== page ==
A walrus transfers energy by conduction through its blubber at a rate of 183 W when immersed in water that is at a temperature of . The walrus’s internal core temperature is , and its skin surface area is 1.20 m2. Determine the average thickness of the walrus’s blubber. Use a value of for the thermal conductivity of the blubber.
A woman stands with one of her feet on a wooden floorboard and her other foot on a wool carpet. Each foot has a contact area with the ground of 68.0 cm2. The carpet and the floorboard are both 5.00 cm thick and their surfaces opposite to those in contact with the woman’s feet are both at a temperature of . The heat flow rate necessary to maintain the foot-contacting surfaces of the carpet and floorboard at a particular temperature depends on the thermal conductivity of the wood and of the wool. Use a value of for the thermal conductivity of wood and use a value of for the thermal conductivity of wool.
What is the rate of heat flow from foot to wood needed to maintain the floorboard surface in contact with the woman’s foot at a temperature of ?
What is the rate of heat flow from foot to wool needed to maintain the carpeted surface in contact with the woman’s foot at a temperature of ?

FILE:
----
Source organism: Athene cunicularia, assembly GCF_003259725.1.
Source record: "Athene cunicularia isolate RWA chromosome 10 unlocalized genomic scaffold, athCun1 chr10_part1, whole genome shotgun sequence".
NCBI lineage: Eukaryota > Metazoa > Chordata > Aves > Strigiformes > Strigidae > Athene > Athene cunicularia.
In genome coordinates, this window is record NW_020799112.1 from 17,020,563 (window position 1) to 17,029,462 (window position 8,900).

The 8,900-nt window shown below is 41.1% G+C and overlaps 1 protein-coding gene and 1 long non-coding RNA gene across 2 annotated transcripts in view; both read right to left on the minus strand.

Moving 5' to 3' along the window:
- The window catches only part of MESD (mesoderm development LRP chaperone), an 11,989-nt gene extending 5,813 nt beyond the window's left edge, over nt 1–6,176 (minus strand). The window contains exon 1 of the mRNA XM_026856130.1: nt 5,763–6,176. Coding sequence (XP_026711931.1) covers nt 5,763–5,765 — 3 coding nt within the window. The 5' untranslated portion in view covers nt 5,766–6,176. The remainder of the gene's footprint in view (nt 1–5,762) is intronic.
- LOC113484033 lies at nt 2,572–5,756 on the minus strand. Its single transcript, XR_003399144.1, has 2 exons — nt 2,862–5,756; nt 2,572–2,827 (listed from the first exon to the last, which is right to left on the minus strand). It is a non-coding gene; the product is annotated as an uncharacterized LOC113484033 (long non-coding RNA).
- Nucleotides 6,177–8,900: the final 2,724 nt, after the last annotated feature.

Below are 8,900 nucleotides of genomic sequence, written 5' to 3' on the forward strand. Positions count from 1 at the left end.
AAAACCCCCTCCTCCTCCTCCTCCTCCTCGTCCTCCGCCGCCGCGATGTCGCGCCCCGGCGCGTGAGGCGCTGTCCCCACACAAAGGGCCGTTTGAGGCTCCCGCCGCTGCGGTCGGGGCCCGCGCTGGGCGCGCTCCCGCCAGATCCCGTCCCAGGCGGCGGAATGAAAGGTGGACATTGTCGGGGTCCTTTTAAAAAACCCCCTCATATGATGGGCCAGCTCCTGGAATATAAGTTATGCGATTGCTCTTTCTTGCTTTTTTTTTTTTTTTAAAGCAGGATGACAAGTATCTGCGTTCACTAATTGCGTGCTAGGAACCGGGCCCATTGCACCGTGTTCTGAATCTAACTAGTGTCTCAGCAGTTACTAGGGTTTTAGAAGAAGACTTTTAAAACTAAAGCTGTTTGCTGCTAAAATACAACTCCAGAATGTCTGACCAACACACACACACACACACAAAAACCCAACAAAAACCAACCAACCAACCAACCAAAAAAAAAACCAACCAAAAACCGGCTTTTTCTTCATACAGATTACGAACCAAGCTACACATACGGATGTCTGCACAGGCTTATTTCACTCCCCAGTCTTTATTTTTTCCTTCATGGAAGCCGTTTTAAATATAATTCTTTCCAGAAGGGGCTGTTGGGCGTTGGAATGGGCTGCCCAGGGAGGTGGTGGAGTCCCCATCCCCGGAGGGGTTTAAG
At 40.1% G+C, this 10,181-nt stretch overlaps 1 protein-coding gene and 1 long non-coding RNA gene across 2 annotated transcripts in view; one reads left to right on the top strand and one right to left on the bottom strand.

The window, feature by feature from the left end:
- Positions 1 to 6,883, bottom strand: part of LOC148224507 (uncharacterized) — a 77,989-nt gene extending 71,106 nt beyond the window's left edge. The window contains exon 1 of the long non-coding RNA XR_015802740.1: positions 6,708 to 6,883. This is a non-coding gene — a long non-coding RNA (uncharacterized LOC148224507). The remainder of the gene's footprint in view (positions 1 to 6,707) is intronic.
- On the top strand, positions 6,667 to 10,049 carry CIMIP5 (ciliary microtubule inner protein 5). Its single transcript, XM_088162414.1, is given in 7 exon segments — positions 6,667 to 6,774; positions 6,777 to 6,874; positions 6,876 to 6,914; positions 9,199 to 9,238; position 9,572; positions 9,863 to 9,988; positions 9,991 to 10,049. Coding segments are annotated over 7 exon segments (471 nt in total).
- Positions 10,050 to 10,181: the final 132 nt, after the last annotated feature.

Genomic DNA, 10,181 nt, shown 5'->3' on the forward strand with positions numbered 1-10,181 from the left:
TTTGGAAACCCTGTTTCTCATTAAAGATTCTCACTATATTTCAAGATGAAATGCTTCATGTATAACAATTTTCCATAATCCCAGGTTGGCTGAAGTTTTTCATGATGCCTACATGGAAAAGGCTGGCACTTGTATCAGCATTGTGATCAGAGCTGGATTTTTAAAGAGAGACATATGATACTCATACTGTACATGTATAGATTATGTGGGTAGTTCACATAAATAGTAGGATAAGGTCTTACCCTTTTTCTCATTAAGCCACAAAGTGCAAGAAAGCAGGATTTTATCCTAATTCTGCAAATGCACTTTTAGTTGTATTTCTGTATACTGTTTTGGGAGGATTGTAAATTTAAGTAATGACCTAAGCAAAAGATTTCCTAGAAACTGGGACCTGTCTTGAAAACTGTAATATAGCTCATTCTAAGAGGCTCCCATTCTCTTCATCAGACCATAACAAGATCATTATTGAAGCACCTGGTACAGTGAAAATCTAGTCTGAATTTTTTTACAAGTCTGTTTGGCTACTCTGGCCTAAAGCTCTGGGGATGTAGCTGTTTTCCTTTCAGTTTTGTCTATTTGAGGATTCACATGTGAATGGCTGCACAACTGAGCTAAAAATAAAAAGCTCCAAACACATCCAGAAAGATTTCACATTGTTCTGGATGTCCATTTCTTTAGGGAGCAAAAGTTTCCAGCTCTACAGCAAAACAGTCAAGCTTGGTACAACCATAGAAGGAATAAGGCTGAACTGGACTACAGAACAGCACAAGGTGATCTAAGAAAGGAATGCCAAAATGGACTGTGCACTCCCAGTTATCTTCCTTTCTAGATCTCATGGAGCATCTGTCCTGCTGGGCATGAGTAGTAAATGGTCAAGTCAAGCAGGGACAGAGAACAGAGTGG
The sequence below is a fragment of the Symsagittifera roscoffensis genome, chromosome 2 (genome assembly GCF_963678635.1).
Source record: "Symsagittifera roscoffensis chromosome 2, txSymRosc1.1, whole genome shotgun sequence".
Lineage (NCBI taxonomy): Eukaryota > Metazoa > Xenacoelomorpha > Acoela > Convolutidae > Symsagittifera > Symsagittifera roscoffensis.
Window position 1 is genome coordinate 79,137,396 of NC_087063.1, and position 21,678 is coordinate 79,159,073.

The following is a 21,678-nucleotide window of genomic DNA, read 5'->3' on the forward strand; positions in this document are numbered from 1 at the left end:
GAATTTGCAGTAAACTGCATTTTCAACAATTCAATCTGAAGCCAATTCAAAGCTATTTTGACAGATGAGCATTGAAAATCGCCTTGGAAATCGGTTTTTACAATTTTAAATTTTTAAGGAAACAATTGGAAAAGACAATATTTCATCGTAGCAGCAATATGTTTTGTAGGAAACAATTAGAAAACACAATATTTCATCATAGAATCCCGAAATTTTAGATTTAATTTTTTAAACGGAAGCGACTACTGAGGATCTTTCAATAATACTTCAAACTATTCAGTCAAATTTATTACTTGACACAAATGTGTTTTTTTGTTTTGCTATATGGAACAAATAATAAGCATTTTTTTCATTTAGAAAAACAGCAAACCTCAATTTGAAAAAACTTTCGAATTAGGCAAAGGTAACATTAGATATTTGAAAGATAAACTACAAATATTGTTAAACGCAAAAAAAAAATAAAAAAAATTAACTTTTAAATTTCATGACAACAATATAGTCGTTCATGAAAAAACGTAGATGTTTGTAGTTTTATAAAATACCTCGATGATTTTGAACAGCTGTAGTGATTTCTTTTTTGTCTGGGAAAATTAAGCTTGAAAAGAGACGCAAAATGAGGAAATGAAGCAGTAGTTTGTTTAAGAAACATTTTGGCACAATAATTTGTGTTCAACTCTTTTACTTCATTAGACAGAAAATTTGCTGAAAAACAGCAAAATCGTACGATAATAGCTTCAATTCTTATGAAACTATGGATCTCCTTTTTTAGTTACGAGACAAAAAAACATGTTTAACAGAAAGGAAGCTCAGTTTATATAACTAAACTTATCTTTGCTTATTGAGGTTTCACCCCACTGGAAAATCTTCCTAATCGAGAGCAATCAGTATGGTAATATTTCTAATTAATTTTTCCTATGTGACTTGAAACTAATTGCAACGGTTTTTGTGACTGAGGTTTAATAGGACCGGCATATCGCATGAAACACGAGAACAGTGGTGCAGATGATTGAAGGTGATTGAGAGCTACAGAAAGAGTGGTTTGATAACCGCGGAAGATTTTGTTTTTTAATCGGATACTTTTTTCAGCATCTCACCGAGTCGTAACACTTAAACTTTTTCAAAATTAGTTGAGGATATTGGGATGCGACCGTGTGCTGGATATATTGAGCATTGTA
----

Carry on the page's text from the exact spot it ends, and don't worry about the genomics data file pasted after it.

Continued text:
A firewalker walks across a bed of hot coals without sustaining burns. The coals are at a temperature of and the firewalker’s feet remain at a temperature of throughout the walk. Heat is conducted to the firewalker’s feet by a layer of callused skin that is 6.50 mm thick, has an area of 21.0 cm2, and has a thermal conductivity of . During one step, the firewalker’s foot is in contact with the coals for 1.50 s. What magnitude heat transfer occurs from the coals to the firewalker’s foot during this step? Assume evaporative cooling is negligible.
A single-story house has all its surfaces insulated with a 24 cm thick layer of fiberglass. The house is modeled as a cuboid with side lengths of 8.0 m, 13 m, and 2.7 m. Determine the percent reduction in heat loss from the house resulting from an increase of the insulation thickness by 5 cm. Use a value of for the thermal conductivity of fiberglass and assume that the interior and exterior of the house are maintained uniformly at two different temperatures.